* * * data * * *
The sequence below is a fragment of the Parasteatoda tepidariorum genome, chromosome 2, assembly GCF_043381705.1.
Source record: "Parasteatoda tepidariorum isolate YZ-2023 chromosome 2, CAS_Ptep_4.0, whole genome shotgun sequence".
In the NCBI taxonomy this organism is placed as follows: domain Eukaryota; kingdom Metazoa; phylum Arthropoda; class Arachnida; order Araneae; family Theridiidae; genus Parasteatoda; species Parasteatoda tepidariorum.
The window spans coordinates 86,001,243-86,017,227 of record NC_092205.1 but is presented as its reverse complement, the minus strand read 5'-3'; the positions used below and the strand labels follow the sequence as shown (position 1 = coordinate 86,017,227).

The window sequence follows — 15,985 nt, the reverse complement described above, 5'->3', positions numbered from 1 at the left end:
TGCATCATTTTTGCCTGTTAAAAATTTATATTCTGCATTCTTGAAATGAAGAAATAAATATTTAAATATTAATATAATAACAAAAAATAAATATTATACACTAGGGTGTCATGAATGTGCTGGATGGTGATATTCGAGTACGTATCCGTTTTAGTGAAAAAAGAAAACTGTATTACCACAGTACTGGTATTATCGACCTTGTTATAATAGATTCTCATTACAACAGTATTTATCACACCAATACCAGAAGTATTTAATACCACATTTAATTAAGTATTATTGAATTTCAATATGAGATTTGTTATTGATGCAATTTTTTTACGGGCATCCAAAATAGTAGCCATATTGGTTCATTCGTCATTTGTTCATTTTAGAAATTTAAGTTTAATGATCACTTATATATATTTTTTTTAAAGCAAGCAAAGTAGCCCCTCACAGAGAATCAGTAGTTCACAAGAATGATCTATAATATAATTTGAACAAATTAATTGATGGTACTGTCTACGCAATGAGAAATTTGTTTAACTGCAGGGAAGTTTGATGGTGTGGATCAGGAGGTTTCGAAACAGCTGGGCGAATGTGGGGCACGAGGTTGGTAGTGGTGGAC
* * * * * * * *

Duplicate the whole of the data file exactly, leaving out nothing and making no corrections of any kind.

The sequence below is a fragment of the Parasteatoda tepidariorum genome, chromosome 2, assembly GCF_043381705.1.
Source record: "Parasteatoda tepidariorum isolate YZ-2023 chromosome 2, CAS_Ptep_4.0, whole genome shotgun sequence".
In the NCBI taxonomy this organism is placed as follows: domain Eukaryota; kingdom Metazoa; phylum Arthropoda; class Arachnida; order Araneae; family Theridiidae; genus Parasteatoda; species Parasteatoda tepidariorum.
The window spans coordinates 86,001,243-86,017,227 of record NC_092205.1 but is presented as its reverse complement, the minus strand read 5'-3'; the positions used below and the strand labels follow the sequence as shown (position 1 = coordinate 86,017,227).

The window sequence follows — 15,985 nt, the reverse complement described above, 5'->3', positions numbered from 1 at the left end:
TGCATCATTTTTGCCTGTTAAAAATTTATATTCTGCATTCTTGAAATGAAGAAATAAATATTTAAATATTAATATAATAACAAAAAATAAATATTATACACTAGGGTGTCATGAATGTGCTGGATGGTGATATTCGAGTACGTATCCGTTTTAGTGAAAAAAGAAAACTGTATTACCACAGTACTGGTATTATCGACCTTGTTATAATAGATTCTCATTACAACAGTATTTATCACACCAATACCAGAAGTATTTAATACCACATTTAATTAAGTATTATTGAATTTCAATATGAGATTTGTTATTGATGCAATTTTTTTACGGGCATCCAAAATAGTAGCCATATTGGTTCATTCGTCATTTGTTCATTTTAGAAATTTAAGTTTAATGATCACTTATATATATTTTTTTTAAAGCAAGCAAAGTAGCCCCTCACAGAGAATCAGTAGTTCACAAGAATGATCTATAATATAATTTGAACAAATTAATTGATGGTACTGTCTACGCAATGAGAAATTTGTTTAACTGCAGGGAAGTTTGATGGTGTGGATCAGGAGGTTTCGAAACAGCTGGGCGAATGTGGGGCACGAGGTTGGTAGTGGTGGAC